Innovation That Matters

What Can We Learn From Past Workspace Innovations?

Lessons From the Innovation Archive

In this series, we’re unearthing ideas from our extensive archive of over 10,000 innovations that are relevant to the times we find ourselves in today.

Whilst the response to the coronavirus pandemic is already spurring new and innovative ideas and solutions that may shape sectors for years to come, we can also look to the past for lessons in agility. With this in mind, Springwise is resurfacing ideas from our extensive innovation archive.

Over the last several years, we’ve been tracking emerging innovations that have changed not only the ways in which we could work but also our expectations, ethos and appreciation of what a workplace should be. Just as trips to the workshop became less necessary, so to were trips to the office.

For more lessons in business innovation, check out Disrupt! by Springwise’s James Bidwell, now available in paperback. 


Originally published: 12th February 2015

As cloud computing becomes more mainstream, it’s now possible for a large portion of the population to work from home, either as freelancers, remote employees or self-employed citizens. But working alone can be, at best, a little bit lonely and, at worst, completely unstimulating. Endless distractions and a lack of interaction can make even the most disciplined worker unproductive. Swedish platform Hoffice is hoping to offer a solution by crowdsourcing a network of free working spaces in the homes of its users — effectively bringing the sharing economy to office space.

Users begin by signing up to the Hoffice community via Facebook, which links them with other homeworkers in their area. They can then either choose to host a Hoffice event in their own home or attend a pre-existing one. The idea is to provide a loosely structured workday, in a sociable working environment that encourages productivity without ignoring other human needs — members are encouraged to start the day with meditation or relaxation exercises, for example. Work time is split up into 45-minute segments with 15-minute breaks — for exercise, conversation or games — in between.

At every event, there will be a facilitator who is in charge of keeping the structure, but members are welcome to ignore it and work at their own pace. Workspaces are always free to use but members may be asked to contribute towards costs. Hoffice is a growing network with most groups so far operating in Scandinavia — potential members from unserved areas are encouraged to start their own group and invite local people to join.


Originally published: 29th April 2016

Two hugely valuable commodities in the modern working world are great content and affordable working spaces. Marrying the two is Blogfabrik, a co-working space and publication in Berlin that invites freelancers to work on their personal projects there rent-free in exchange for monthly contributions to the blog.

Bloqfabrik, which translates to Blog Factory, has been operating for nearly a year. It is a spacious co-working environment, complete with a photography studio, event space, and meeting rooms. It currently houses 30 freelancers, who contribute two pieces of content each month to the company’s online magazine DailyBreadMag, which in turn promotes the working space and the events that are hosted there. Freelancers pitch content ideas to creative director Claudio Rimmele and are also required to organize one event per year and promote the magazine and its home using their social media channels.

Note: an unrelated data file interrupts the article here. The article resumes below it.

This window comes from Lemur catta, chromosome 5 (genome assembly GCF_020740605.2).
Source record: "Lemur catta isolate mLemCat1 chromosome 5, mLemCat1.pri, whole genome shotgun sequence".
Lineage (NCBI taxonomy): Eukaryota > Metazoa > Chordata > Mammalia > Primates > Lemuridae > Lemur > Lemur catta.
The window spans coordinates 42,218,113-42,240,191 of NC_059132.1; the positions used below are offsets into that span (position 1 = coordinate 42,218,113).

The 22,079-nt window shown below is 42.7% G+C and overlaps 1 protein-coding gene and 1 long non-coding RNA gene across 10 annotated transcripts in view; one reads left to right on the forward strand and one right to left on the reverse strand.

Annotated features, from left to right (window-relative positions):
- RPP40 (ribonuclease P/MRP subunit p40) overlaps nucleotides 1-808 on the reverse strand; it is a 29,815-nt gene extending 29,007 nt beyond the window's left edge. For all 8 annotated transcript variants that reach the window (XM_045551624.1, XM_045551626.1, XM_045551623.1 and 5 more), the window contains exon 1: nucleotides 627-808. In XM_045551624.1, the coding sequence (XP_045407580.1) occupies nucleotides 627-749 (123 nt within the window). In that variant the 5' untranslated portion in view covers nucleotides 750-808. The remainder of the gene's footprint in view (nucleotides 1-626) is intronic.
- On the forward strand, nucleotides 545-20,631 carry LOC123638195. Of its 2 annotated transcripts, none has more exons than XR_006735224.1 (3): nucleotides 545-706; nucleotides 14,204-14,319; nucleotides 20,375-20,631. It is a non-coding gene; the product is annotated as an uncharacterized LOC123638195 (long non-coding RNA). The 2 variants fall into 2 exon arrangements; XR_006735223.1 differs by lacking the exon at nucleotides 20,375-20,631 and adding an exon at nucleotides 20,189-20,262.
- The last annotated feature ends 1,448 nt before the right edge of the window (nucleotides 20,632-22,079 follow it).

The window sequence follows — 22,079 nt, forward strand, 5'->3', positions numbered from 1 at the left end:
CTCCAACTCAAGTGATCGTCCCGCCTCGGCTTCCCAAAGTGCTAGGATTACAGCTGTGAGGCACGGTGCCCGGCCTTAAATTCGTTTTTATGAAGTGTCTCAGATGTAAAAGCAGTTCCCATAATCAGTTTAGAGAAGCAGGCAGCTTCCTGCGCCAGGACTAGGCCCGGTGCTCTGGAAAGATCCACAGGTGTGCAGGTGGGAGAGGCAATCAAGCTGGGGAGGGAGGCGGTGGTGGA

The space will soon be offering “flex” desks too — these enable part-timers to make use of the space sporadically in exchange for one contribution to DailyBreadMag each month. 


Originally published: 24th September 2015

Co-working spaces have come a long way in recent years, and they are about to go a whole lot further with Coboat — a retrofitted sailing catamaran, now providing beds and workspaces for up to 20 adventurous entrepreneurs at a time. Coboat enables inhabitants to live, sleep, work and network onboard the eco-friendly, wifi-enabled boat, all while sailing the seven seas.

Coboat is a self-sustaining 82-foot catamaran that runs on solar and wind-powered electricity, and desalinated ocean water. It provides living and working space for inhabitants as well as unlimited wifi — provided by 3G and 4G along coastlines and satellite-based communications at sea. Passengers are encouraged to collaborate with their fellow travellers in their unusual work and play environment and engage with the community on and offshore.

Coboat is sailing between various global destinations in the next 12 months, including Sri Lanka, Turkey and the Canary Islands. Tickets start at EUR 980 per person for a seven-day voyage — which includes accommodation in a shared cabin, three meals a day and use of watersport equipment. 


Originally published: 6th February 2013

We’ve already seen the Winnipeg Free Press take steps to connect with the local community by opening a branded coffee shop and workspace. Now The New York Times is opening up its office space and expertise to media startups through timeSpace. 

The scheme is opening up office space at the newspaper’s headquarters at 620 8th Avenue, New York City, to provide fledgeling businesses with a four-month program. The company is looking for entrepreneurs or startups within the journalism or digital media industry and with these fledgeling enterprises, it hopes to work on refining their ideas and to open up opportunities to meet with relevant staff members. 

timeSpace will be home to three to five companies during the four-month period, who will be able to collaborate with, learn and teach each other. The New York Times will also benefit from gaining access to the innovative minds of new businesses entering the media sphere today.